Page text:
In the Garden
My friend, Joe, sent me a pic of a pallet garden
a couple of months ago. I thought it was such a neat idea! Eventually, I want to make more raised beds for the garden but buying all that wood and hardware cloth gets expensive.
Side note, the reason I am looking to make the raised beds is mostly to keep the voles from eating my garden. However, voles have not been a problem in the garden that I thought they would be. Last fall, I put down cardboard and then mounded up lots of hay
on top of it. The idea was to kill the grass. This was left all winter and this spring with the melted snow and rain, it was really wet under the cardboard. I think this kept the voles away. It was too wet under there for them to want to tunnel anywhere. This was a pleasant surprise!
Okay, back to the pallet garden. This seemed like a great way to make a little garden area for lettuce. Since the pallets are not really deep, you need to plant mostly shallow rooted crops. I am trying lettuce, spinach, cabbage, kale, celery, and green beans this year. Overall, I figured out that it costed me $8 per pallet to put the hardware cloth on the bottom.
I got some free pallets (make sure they are heat treated and not chemical treated). Then, I did buy hardware cloth and put that on the bottom. Overall, I figured out that it costed me $8 per pallet to put the hardware cloth on the bottom. In a couple of articles
that I saw, they put landscape fabric on the bottom but I didn't care if the roots went down into the ground (I just wanted to keep the voles from tunneling in).
|This shows the bottom of the pallet with the hardware cloth on it.|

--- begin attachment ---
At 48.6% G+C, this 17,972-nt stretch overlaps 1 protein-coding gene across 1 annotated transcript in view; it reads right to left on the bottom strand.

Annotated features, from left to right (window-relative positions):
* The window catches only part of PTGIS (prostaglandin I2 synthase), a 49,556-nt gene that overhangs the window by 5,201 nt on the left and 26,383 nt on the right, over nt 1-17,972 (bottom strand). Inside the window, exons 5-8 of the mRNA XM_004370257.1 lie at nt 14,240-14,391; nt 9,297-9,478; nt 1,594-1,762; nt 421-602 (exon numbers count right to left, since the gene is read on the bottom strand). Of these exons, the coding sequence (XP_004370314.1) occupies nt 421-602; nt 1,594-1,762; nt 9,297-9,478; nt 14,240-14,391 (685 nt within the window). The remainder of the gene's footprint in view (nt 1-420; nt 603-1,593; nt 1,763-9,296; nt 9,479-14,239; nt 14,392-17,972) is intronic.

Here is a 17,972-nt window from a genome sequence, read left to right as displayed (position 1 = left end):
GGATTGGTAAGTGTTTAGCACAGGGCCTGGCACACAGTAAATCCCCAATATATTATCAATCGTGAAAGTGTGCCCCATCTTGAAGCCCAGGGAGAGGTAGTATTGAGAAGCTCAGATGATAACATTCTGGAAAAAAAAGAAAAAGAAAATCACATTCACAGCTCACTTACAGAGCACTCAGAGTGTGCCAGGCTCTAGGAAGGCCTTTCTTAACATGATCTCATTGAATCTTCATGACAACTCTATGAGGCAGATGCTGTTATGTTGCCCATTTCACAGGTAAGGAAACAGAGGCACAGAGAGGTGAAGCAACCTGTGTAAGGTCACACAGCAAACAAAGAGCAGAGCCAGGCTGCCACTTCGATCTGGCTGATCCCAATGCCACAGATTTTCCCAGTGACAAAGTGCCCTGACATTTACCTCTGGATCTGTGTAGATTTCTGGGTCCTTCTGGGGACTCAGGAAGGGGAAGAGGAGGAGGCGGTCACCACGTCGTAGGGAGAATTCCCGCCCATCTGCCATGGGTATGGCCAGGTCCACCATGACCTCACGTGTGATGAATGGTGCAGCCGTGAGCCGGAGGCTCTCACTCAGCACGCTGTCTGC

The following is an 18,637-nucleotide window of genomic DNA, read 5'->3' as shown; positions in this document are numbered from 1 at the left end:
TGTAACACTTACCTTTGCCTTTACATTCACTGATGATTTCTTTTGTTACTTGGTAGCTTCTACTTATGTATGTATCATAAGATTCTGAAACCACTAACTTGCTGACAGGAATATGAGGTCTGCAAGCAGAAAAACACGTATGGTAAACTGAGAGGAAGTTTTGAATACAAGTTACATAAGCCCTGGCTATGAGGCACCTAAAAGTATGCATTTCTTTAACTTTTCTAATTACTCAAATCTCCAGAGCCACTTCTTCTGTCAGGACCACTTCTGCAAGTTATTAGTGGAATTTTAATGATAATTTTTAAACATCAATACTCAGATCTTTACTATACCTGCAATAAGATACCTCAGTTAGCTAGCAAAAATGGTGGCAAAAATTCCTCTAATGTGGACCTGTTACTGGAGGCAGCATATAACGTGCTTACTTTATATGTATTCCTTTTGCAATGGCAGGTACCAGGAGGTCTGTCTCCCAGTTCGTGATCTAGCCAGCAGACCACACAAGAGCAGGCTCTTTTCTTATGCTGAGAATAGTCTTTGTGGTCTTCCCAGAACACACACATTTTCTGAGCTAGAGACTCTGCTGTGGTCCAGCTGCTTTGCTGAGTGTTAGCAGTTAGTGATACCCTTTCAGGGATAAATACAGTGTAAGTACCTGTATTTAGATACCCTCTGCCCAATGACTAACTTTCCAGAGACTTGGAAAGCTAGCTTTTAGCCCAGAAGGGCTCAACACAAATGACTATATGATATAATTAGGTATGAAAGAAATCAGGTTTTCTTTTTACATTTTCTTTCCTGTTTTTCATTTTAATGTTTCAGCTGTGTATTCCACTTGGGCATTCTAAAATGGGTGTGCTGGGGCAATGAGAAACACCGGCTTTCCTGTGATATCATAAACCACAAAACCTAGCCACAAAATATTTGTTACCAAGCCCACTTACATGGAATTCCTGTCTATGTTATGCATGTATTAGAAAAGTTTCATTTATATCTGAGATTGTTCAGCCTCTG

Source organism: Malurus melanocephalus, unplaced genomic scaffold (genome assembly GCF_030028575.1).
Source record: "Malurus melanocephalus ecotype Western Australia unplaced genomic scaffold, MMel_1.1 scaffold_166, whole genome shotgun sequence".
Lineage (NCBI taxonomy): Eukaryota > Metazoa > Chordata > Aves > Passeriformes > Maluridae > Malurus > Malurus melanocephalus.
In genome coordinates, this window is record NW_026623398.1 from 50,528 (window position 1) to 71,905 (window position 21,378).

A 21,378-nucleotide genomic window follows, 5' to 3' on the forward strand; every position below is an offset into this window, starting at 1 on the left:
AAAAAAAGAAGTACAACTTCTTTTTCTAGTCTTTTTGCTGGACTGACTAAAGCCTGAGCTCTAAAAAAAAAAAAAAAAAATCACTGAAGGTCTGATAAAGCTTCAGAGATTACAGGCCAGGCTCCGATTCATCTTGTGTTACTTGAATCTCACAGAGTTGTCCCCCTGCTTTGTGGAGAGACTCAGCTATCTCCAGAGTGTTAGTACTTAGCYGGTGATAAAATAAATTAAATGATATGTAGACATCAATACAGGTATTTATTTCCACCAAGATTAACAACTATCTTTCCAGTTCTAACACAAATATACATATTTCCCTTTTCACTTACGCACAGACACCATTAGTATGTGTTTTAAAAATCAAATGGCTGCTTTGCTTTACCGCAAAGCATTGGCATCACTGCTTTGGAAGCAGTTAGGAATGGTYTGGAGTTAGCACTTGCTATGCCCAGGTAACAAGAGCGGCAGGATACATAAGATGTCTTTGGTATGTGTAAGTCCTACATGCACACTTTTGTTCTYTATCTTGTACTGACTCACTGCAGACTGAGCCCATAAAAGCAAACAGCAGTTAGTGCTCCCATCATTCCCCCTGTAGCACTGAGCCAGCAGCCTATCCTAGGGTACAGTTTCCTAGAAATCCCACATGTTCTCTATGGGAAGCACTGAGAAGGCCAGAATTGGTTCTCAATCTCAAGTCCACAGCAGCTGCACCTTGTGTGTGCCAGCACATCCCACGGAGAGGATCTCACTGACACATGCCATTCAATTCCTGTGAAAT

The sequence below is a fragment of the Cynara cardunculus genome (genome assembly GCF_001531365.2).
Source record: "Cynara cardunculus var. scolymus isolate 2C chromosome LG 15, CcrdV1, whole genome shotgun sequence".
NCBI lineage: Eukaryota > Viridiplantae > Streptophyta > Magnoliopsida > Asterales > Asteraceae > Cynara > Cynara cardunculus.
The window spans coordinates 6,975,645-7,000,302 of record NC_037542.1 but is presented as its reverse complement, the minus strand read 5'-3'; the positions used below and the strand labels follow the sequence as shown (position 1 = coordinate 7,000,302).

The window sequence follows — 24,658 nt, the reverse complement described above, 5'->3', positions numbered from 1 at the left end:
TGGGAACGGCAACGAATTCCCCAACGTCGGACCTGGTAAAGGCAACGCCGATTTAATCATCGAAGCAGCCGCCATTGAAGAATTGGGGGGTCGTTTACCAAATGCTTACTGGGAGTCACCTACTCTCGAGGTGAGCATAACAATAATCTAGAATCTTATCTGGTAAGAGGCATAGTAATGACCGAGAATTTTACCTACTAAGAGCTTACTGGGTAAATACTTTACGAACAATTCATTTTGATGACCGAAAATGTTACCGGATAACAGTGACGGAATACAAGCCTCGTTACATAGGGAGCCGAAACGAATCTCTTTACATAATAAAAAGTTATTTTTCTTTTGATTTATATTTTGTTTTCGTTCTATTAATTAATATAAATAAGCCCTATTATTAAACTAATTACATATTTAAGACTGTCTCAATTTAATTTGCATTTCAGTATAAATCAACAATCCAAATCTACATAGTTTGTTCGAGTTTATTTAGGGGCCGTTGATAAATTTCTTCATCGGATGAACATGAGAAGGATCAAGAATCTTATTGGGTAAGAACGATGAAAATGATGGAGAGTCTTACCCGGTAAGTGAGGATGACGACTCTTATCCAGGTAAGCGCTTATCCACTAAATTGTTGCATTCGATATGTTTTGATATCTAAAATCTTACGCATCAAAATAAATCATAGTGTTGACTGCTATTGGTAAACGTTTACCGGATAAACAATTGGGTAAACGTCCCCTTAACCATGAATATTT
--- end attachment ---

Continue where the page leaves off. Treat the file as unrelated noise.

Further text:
|Pallet garden when it was first planted...lettuce, spinach, lettuce, celery, lettuce, and 2 cabbage.|
|Same pallet as above a little later...|
Then, one day it snowed! Okay, it wasn't really snow. It was cottonwood
seeds. Another side note, I thought they were birch trees and I tried to tap them this spring...no wonder I did not have much luck...
These are the pallets for the green beans. I will only plant where the drip hose is laid out (rows 1, 3 and 5 of the pallets) and mulch it with hay once the plants get up...
Since we are talking about pallets, I thought I would share a pic of the pallet compost bin
I made last fall. I have been putting all my grass clippings in it.
|New pile just built on the far left. More finished compost on the right...but still cooking...|
It seems to be working really well and gets super hot (see below). The biggest limiting factor with the open compost bin is keeping it wet enough. When I first build a pile, I layer the grass and then add some coffee grounds and wood shavings mixed with rabbit poop. I use the hose and water between each layer. Then, I turn it once a week. After the week is over and I am turning it, I notice that there are lots of areas in the middle that are dry. I was really surprised so I add more water. The microbes cannot break it down if there is not enough moisture for them to work.